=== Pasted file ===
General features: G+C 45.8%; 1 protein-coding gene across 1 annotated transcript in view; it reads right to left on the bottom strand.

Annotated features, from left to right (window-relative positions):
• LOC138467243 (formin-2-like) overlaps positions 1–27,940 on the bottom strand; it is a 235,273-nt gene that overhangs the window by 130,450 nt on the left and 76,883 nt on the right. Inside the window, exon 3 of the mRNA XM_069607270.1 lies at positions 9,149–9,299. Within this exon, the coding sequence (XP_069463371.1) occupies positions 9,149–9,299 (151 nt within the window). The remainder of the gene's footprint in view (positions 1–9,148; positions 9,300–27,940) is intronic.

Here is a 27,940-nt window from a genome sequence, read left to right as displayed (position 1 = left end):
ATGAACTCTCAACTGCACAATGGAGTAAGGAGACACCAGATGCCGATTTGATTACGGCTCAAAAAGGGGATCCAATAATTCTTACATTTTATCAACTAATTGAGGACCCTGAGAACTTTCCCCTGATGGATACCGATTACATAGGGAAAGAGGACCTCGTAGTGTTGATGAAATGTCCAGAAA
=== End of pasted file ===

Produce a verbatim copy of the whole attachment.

General features: G+C 45.8%; 1 protein-coding gene across 1 annotated transcript in view; it reads right to left on the bottom strand.

Annotated features, from left to right (window-relative positions):
• LOC138467243 (formin-2-like) overlaps positions 1–27,940 on the bottom strand; it is a 235,273-nt gene that overhangs the window by 130,450 nt on the left and 76,883 nt on the right. Inside the window, exon 3 of the mRNA XM_069607270.1 lies at positions 9,149–9,299. Within this exon, the coding sequence (XP_069463371.1) occupies positions 9,149–9,299 (151 nt within the window). The remainder of the gene's footprint in view (positions 1–9,148; positions 9,300–27,940) is intronic.

Here is a 27,940-nt window from a genome sequence, read left to right as displayed (position 1 = left end):
ATGAACTCTCAACTGCACAATGGAGTAAGGAGACACCAGATGCCGATTTGATTACGGCTCAAAAAGGGGATCCAATAATTCTTACATTTTATCAACTAATTGAGGACCCTGAGAACTTTCCCCTGATGGATACCGATTACATAGGGAAAGAGGACCTCGTAGTGTTGATGAAATGTCCAGAAA